It would be like if someone asked "Does anyone know how to repair the axle of a Yugo? I can't seem to find parts anywhere. Is there a replacement part I can use?" And then someone replies "Why are you trying to fix a Yugo? It's a horrible car. You shouldn't even be driving that car in the first place."
So, no matter how true any of that response is, it does absolutely nothing to answer the guy's question, and is rude to imply he shouldn't even be doing the thing he wants to be doing - maybe the guy has some very specific reason he wants to fix the Yugo. I would disagree that warp stabilize is a last-ditch kind of thing as you suggested (as I mentioned, it can be very useful in applying a very gentle smoothing out of hand-held shots at very small stabilization percentage). But, it isn't even the issue if we disagree if it a great thing to use or not. The reality is he wanted to use it, and just wanted to know how to use it more efficiently.
The above comment is from me, I guess I signed into an old client's account by mistake before I wrote that reply.
Actually, I did directly answer the question ... no, there's no batch stabilization in PrPro. Which would be a useful thing for quite a few users, but the reality is it doesn't exist.
So your comment is actually in error.
I know quite a bit of gimbal work may need some stabilization ... but again, the better your gimbal work, the better off your editing process will be. My gimbal work ... I keep quite simple, and shoot everything several times. Because I'm not that good at it.
I know some people that are awesome with a gimbal. And rarely need to reshoot or stabilize in post. Wish that was me.
Understand, I still don't get the hyper-sensitive thing. It's a job, it ain't Life, and everybody does things diffferently. Learn from the different approaches, and don't get your knickers in a bunch that someone does it differently. Or suggests an alternative.
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20 4K clips needs warp stabilizer? Wow thats a lot of work for even a high end machine to manage. And it will be tremendously time consuming even if you were using proxies. May I ask why so many clips need stabilizing? And what cam were they shot on?
I usually shoot short travel clips (20-30 secs) with Nikon D850 without a tripod and all the clips need to be stabilized.
That's why I have a lot of short clips to work with.
My iMac needs about 2/3 minutes for every clip and I don't want to stabilize a clip, wait and then stabilize the other.
What I need is a process that stabilizes all the clips sequentially, not all together.
So I could run this process and just wait for it to finish. In the meantime, I could do other kinds of works and I won't lose precious time running each clip manually.
In my experience there is only one way to "batch stabilize" as I term it.
Edit your sequence with all the clips that go into the edit.
Nest the sequence and then apply the stabilizer to the nested sequence.
The disadvantage to this is you will NOT be able to adjust stabilizer settings per clip as to will affect all clips in the nested sequence.
How long it will take to analyze is anyones guess. Also please note that varying degrees of judder will need fine tuning and this method will not allow you to fine tune per clip unless you somehow managed to shake your camera in the same way for every shot lol.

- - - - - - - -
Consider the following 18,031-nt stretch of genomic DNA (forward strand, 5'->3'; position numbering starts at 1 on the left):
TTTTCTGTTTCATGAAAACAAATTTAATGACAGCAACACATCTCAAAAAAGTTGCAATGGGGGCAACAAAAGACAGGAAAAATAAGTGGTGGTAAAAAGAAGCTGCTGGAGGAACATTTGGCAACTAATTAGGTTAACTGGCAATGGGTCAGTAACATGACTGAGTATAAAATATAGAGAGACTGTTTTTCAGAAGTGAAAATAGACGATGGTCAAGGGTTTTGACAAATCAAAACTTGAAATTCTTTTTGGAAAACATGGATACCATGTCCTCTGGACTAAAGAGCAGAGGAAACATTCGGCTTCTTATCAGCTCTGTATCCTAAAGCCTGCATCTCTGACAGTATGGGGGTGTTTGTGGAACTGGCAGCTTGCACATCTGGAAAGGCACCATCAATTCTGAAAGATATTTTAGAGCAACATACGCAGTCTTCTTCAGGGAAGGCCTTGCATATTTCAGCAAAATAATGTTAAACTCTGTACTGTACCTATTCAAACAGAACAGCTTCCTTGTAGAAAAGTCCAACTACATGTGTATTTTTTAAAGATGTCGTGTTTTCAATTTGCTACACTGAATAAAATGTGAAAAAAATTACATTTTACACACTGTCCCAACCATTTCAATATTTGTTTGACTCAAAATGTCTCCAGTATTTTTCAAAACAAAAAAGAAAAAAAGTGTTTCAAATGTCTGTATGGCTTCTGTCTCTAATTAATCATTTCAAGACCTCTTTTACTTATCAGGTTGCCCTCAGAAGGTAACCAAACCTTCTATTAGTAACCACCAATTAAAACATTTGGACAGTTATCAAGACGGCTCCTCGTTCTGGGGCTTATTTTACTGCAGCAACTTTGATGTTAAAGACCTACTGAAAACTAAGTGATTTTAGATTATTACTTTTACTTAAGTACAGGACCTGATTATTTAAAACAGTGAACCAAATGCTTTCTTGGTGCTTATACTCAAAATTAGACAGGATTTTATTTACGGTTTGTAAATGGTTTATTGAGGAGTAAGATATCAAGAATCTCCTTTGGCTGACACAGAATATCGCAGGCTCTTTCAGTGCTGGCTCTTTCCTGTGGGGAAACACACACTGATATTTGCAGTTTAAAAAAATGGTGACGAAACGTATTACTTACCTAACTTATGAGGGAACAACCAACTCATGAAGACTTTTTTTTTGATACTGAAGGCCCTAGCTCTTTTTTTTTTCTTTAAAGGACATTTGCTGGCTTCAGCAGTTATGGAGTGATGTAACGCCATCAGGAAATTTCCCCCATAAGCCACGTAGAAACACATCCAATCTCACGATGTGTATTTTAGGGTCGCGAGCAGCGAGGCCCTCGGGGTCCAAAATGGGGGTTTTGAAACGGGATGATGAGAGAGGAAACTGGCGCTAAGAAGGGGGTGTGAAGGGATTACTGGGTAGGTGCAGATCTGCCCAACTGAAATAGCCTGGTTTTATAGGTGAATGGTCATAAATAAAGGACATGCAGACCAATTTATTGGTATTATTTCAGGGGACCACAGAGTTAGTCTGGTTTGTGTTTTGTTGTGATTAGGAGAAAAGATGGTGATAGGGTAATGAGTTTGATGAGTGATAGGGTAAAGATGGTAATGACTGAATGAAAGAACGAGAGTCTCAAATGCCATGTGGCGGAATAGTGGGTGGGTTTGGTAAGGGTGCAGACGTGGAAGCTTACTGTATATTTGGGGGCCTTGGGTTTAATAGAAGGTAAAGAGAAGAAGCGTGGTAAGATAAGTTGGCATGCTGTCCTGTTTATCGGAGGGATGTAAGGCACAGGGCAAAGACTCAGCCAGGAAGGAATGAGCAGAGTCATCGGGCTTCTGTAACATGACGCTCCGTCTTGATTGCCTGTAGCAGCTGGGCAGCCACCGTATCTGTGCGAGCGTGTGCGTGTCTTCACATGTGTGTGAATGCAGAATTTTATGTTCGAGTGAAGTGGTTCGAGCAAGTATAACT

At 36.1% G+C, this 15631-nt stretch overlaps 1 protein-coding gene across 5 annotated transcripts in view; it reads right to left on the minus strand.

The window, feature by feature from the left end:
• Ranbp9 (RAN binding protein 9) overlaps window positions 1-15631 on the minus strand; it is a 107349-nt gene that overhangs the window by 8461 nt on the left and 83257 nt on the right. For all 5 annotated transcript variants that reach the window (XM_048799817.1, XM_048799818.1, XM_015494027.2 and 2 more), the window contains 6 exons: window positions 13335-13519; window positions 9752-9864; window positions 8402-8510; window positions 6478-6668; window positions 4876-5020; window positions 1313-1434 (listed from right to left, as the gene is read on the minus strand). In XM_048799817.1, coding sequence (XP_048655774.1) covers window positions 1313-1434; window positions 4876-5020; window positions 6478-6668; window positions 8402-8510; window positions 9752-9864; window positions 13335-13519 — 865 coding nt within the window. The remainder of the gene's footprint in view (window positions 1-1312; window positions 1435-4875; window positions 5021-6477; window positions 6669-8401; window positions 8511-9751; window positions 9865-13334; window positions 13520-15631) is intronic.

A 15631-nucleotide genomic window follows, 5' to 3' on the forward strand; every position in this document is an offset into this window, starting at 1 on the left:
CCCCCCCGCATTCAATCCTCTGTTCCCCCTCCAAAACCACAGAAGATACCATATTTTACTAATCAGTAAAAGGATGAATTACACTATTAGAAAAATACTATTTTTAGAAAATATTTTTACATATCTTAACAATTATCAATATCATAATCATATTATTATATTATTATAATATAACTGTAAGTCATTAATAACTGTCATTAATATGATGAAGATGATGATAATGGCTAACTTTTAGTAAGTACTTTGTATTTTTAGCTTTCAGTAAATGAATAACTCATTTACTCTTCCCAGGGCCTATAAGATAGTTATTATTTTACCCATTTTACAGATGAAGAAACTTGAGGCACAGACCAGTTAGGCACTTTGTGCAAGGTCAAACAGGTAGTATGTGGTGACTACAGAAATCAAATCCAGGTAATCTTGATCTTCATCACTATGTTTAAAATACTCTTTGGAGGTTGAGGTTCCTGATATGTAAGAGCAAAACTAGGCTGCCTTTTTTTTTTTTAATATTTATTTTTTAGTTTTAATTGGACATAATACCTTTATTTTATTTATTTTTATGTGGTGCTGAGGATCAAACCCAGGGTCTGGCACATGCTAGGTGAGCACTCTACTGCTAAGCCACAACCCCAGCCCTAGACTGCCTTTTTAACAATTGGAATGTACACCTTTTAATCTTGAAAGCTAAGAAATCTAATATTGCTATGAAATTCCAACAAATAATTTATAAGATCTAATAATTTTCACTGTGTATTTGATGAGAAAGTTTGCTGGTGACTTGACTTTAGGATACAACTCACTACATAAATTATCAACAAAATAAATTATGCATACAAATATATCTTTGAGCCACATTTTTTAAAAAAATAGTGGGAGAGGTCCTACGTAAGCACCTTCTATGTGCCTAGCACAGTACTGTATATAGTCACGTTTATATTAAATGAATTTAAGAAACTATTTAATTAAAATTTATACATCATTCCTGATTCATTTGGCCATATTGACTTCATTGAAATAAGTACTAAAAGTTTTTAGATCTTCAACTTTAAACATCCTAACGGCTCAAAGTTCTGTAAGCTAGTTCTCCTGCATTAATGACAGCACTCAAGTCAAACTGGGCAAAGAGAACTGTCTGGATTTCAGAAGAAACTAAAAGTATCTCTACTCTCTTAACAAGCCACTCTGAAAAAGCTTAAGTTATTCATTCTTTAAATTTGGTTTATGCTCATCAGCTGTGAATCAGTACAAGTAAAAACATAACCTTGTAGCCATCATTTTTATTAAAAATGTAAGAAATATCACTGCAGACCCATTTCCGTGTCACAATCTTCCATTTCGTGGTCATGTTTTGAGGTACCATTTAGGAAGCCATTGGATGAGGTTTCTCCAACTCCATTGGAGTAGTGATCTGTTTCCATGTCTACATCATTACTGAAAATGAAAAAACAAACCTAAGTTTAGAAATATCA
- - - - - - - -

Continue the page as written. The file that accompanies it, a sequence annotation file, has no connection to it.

Best of luck and let me know how it goes
I will try to nest all the clips in the sequence.
After stabilizing the nested clip (containing all the clips in the timeline), how can I separate it into the clips again?
I tried your tip but when I go to the nested clip all the clips are not stabilized
Giovanni how many of the clips in the nest were stabilized. If an effect is dropped on a nested sequence it all affect all clips within it.
Do you mean that the clips are stabilized using the same parameters?
And in this way the system use a king of average stabilizer parameter?
If this is correct I cannot do it because I get clips not correctly stabilized.
Yes as I mentioned previously if you nest and add the stabilizer you will NOT be able to control each clips stabilisations individually. Unfortunately you are going to have to stabilize each clip one by one or next time use a Steadicam type rig.
That's because this was misleading advice. If you nest the clips and then apply stabilization, it will stabilize that clip (the clip containing the nested clips) not the original clips. I wouldn't work this way. Sure, you no longer are clicking stabilize individually, but you now have a huge block of clips all stabilized together that can't be changed at all without re-stabilizing the who thing. Plus, I would think that some strange things might happen at the cut points.
Double click the nest sequence in th project window and it will open up the nest in a timeline I all individual clips inside it.
I usually shoot...without a tripod
You should solve that. Tripods, monopods, stabilizers, gimbals, and lenses with OIS are all better options than post-processing.
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I have trouble seeing a polite, realistic response as "rude". And yea, I've had to modify my own shooting "style" because of reality numerous times.
Warp was built to be a last-ditch salvage operation. It rags the computer resources terribly. It is not the same as in-camera stablization just flipping a switch.
So ... can you use it say for every clip of a 40 clip sequence? Of course. Feel free. But ... it will take a lot of time to apply, and the processing time will be LONG. That's your choice of course. Make any change to any of the clips, that clip needs re-analyzing. (Which is why it's better to Warp and then render/replace that clip immediately ... )
Is stabilizing 40 clips on a sequence a practical or a best-choice option? I don't think it is either, as it does slow down the editing dramatically and introduces all sorts of potential issuers. There are other options out there.
That's just the reality.